Through it may prove to be a kind of narrative suicide that ties me up in knots later, I cannot begin without waxing, briefly, about the wonderful French town of Gambsheim, which I now believe to be the greatest town in Europe.
I awoke in the town, at the far eastern edge of France where it meets the Rhine and swans swim to and fro between it and Germany, in the middle of a thunderstorm that continued for the next 18 hours. I was, thus, marooned in the municipal camping ground of Gambsheim, and forced to take a rest day.
A hardier cyclist might have packed up, ridden on and made camp again that night in the monsoon, but with three supposedly clear days of weather ahead I didn’t see the point. A cyclist who had studied the map of Gambsheim, and discovered that it offered almost nothing in the way of sightseeing, might also have bungeed their posessions onto their bike and hit the tarmac as fast as their legs would carry them.
But those cyclists would have missed out. For Gambsheim, a tiny hamlet consisting of modern suburbs, old French country houses and an inexplicably large music school, boasts an enormous branch of the French supermarket Super U; a DIY store that still sells Essence “C”, a sort of extremely volatile cleaning fluid that burns wonderfully in camping stoves – sadly now banned, but presumably no one has made it as far as Gambsheim to enforce this; a lakeside campsite that costs five euros and two cents per night; and a restaurant named after a character from Star Trek: The Next Generation.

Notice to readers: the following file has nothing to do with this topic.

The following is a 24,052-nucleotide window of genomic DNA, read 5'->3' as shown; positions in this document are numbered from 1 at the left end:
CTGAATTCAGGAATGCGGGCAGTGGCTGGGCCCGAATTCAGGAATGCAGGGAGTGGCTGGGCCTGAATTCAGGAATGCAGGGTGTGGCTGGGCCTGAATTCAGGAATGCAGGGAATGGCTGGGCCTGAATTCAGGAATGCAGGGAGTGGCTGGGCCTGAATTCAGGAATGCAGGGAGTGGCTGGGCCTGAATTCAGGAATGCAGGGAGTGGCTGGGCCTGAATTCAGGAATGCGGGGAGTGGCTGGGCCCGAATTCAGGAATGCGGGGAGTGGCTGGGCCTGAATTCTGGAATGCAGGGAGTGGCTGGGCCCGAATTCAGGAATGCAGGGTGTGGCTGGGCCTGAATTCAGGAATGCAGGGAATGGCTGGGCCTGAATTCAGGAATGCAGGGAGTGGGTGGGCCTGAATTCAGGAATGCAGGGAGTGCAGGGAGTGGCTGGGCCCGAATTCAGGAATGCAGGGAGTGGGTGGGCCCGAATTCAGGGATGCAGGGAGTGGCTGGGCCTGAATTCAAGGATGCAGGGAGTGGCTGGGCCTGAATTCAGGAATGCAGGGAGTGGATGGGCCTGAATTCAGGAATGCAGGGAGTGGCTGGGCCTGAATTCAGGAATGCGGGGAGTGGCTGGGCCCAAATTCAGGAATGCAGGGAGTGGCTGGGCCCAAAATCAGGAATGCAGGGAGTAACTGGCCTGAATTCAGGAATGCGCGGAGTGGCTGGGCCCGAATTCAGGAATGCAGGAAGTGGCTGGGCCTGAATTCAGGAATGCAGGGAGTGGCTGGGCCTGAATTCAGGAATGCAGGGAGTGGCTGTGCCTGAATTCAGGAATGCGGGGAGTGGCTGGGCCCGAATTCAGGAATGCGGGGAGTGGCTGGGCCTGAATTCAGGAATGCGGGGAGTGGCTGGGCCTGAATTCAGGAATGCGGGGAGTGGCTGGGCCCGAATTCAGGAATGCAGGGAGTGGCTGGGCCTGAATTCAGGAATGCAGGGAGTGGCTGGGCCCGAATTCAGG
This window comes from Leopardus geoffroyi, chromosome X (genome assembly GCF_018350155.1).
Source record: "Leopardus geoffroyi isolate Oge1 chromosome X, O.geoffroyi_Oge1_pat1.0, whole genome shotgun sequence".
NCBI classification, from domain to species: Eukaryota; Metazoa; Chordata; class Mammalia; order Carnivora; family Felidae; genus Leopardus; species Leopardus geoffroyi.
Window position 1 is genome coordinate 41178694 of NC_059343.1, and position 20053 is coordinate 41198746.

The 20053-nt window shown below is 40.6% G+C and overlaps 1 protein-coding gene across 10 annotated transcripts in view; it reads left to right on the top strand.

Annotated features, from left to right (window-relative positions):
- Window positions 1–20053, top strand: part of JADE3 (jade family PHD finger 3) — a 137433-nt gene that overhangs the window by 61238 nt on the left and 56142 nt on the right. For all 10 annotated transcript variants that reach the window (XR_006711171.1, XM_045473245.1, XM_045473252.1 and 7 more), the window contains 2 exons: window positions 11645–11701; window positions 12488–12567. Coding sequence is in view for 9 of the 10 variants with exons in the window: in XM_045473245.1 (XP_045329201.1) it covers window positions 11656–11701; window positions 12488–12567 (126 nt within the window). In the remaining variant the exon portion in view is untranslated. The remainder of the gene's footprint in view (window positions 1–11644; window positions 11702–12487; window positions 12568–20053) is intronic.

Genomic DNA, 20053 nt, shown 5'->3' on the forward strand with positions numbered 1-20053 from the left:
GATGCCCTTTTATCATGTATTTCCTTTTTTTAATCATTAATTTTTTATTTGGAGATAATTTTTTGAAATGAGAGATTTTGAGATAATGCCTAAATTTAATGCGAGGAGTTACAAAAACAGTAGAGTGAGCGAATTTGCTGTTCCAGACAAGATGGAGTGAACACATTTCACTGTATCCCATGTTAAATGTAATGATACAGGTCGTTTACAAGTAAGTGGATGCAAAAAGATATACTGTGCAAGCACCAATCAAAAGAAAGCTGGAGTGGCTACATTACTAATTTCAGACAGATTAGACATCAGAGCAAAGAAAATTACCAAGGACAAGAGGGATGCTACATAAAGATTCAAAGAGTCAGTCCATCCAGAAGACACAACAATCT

It was an unscheduled day off that followed a few days of playing fast and loose with the old guidebook. Back in Germany I’d taken the weekend off in Rudesheim am Rhein at the southern end of the Rhine Gorge, and on Sunday left my baggage in my tent and rode my unloaded bike, responsive and skittish, up the steep hill to the abbey of St Hildegard of Bingen, a twelth-century mystic forever associated in my mind with toasted almonds, because my parents played CDs of settings of her ethereal hymns before dinner parties when I was old enough to be entrusted with the aperetifs. I battled up the hill in a thunderstorm so monumental – I could hear it roaring through the valley behind me – that I took shelter in the overhang of a multistorey carpark.
I reached the top to discover that St Hildegard – rather, her relics – were not actually in her abbey; large groups of German tourists, however, were. I sat dejected in my pilgrimage, trying to enjoy a glass of the nun’s homemade Riesling between being trampled by hoards of small children playing Pokemon Go, and reading a leaflet that revealed that St Hildegard was in fact in a completely different church, downhill, right beside the carpark in which I’d sheltered from the rain. As the children around me were reabsorbed into a larger, multi-lingual group that descended wholesale upon the abbey church, I decided that overall she’d made the right decision.
From Bingen I cycled on out of the Rhine Gorge and towards the higher Rhine, through Mainz and the sunsoaked vineyard slopes around Oppenheim.
I spent my penultimate night in Germany sitting on the banks of a lake on the eastern side of the Rhine – a last second decision to ditch the guidebook’s route and strike out into open country – drinking what I can only describe as German Special Brew with the elderly groundsman. It was beautiful and still and spacious: fuelled by beer, I wanted to tell Tomas that the treeline and its reflection in the water looked like a seismograph, or that the ripples raised by the wind looked like music staves, but thankfully I could not. I speak no German and what English he spoke disintegrated as we drank; he taught me to count to ten in German by watching how long ducks could hold their breath underwater. I practised later on as the stars came out.